Quantum dots inside liquid crystals
Student: Afsar Bano
Supervisor: Dr. Ata Ul Haq
Department of Physics
How do we create efficient opto-electronic displays? Liquid crystals have been traditionally used as light emitting devices. But enter quantum technologies. Quantum dots can also act as light emitters. These dots are just like artificial atoms and emit light based upon the principles of quantum physics. Once you imbed these dots inside liquid crystals, it is hoped that the amount of light emitted per energy intake (i.e. efficiency) goes up when these hybrid devices are used. But making them with the desired properties is no mean feat. Syed Babar Ali Research Awardee Afsar Bano's work aims at welding quantum dots with liquid crystals for enhancing the sharpness and focus, brightness per unit energy input and robustness of the light emitting devices of the future.
The golden bullets for cancer
Student: Farah Ashraf
Supervisor: Dr. Ghayoor Abbas
Department of Chemistry
Farah Ashraf's PhD research on anti-cancer therapeutics is two-pronged. She is exploring sulfonamide based derivative compounds for anti-cancer activity. Working with Dr. Ghayoor Abbas, she identified targets including Bcl-2 and AKT which trigger accelerated cell death. Unraveling the exact mechanism of how these sulfa drugs work can open doors to new lines of research activity. The second course of action is designing gold-based complexes that show anti-cancer properties and are also less toxic, and more efficacious.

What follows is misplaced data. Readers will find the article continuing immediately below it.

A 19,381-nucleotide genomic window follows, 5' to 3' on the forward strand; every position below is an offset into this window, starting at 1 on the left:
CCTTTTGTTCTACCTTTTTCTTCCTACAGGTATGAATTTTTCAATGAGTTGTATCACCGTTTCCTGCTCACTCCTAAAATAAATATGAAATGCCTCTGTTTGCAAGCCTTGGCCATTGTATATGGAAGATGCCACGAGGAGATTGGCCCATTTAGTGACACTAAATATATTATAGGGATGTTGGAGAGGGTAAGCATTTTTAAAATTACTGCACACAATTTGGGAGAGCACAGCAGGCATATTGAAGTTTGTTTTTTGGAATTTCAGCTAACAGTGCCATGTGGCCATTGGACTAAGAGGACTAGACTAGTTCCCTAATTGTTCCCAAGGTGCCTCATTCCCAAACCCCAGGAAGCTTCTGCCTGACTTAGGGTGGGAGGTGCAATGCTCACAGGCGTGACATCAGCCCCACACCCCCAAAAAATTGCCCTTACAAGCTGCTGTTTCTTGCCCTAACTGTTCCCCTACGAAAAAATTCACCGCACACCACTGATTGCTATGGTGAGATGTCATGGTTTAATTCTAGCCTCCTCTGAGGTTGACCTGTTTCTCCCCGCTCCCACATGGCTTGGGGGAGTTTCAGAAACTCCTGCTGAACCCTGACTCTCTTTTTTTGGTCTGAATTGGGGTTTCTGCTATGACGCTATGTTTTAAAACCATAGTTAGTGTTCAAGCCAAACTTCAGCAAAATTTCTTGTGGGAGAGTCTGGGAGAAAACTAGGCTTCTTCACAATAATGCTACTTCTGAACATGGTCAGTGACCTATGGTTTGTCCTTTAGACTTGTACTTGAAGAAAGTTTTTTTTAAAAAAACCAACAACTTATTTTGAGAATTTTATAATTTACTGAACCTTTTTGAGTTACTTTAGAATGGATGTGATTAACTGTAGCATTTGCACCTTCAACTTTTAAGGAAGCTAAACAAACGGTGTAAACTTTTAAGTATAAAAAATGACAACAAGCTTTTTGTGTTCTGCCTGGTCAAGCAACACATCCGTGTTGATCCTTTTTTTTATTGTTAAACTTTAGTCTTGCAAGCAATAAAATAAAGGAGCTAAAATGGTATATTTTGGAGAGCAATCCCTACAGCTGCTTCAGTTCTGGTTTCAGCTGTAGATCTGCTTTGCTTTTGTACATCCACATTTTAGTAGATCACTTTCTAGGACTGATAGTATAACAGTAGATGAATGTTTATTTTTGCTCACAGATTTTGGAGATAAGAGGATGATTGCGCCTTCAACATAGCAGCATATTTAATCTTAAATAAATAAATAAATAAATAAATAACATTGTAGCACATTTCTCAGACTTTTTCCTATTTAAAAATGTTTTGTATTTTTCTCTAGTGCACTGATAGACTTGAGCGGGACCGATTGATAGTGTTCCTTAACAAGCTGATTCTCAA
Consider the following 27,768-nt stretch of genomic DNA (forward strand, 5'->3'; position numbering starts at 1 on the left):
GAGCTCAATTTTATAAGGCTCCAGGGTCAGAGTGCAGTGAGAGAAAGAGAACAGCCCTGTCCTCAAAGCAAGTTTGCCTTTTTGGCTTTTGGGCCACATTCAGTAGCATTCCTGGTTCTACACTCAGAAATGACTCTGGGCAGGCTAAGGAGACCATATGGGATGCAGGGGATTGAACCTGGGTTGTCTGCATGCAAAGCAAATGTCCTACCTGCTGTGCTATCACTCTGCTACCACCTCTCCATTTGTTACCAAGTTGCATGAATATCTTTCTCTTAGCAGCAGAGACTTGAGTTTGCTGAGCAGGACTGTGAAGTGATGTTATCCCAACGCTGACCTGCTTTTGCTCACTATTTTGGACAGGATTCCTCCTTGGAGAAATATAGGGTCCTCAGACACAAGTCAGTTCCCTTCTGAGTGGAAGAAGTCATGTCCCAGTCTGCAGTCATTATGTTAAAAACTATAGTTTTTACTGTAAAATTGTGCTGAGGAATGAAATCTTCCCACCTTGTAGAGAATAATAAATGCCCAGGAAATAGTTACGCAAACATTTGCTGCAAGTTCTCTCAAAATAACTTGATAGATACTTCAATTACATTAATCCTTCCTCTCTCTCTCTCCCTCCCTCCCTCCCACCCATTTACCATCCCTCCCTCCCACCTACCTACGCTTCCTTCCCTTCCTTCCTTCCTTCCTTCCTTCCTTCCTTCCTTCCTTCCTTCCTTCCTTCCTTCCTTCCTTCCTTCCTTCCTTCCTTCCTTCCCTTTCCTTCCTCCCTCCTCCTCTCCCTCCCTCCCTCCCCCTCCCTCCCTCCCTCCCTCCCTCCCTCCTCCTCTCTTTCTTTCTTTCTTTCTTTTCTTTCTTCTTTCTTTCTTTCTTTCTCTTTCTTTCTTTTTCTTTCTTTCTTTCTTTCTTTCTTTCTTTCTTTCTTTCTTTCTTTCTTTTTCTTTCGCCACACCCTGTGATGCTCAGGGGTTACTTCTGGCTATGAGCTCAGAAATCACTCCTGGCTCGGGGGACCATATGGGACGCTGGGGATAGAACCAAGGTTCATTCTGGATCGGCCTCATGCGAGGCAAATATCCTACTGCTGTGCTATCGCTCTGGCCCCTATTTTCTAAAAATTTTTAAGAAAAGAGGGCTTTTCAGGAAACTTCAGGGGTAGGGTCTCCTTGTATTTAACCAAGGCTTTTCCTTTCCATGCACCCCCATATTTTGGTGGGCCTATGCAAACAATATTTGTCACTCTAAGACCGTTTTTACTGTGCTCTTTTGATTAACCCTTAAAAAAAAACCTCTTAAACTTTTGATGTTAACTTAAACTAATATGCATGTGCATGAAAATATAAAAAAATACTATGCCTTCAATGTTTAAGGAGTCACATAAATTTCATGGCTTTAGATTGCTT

Quantum filtering with feeble measurements
Student: Wardah Mahmood
Supervisor: Dr. Muhammad Sabieh Anwar
Department of Physics
The uncertainty principle sets the limit on what can be seen, no matter how sophisticated (and expensive) your instrument is. The true properties of a quantum object can never be fully determined. Microscopes cannot resolve finer and even finer details. These are some of the sobering injunctions of quantum mechanics. But there is a way around too! With extremely feeble probing in a technique called weak value measurement, one can entangle the system with a measuring device and find large changes in the device that bypass the limitations mentioned above. Wardah in physics is precisely using these techniques, on the experimental optics bench, to filter and amplify really tiny magnetic and spintronic effects in novel devices, just like finding the needle in the haystack.
Enhanced thermal and moisture stability of the emerging PVs while using discotic liquid Crystals
Supervisor: Dr. Ammar Ahmed Khan
Department of Physics
Energizing solar cell technology
How strange does ‘flowing crystals’ sound? It seems at the heart of key scientific discoveries lie nature’s most well-kept secrets, tied up nicely with a bow of non-intuition; such is the existence of DLC i.e., discotic liquid crystals. Supervised by Dr. Ammar Ahmed Khan, Ms. Qurat ul Ain has worked with a next generation of materials that are more potent in catching and harnessing light to be converted into electricity, compared to contemporary technology. This leap of faith can be summed up into three words: perovskite solar cells.
Investigating the role of proteins in disease and their treatment with drugs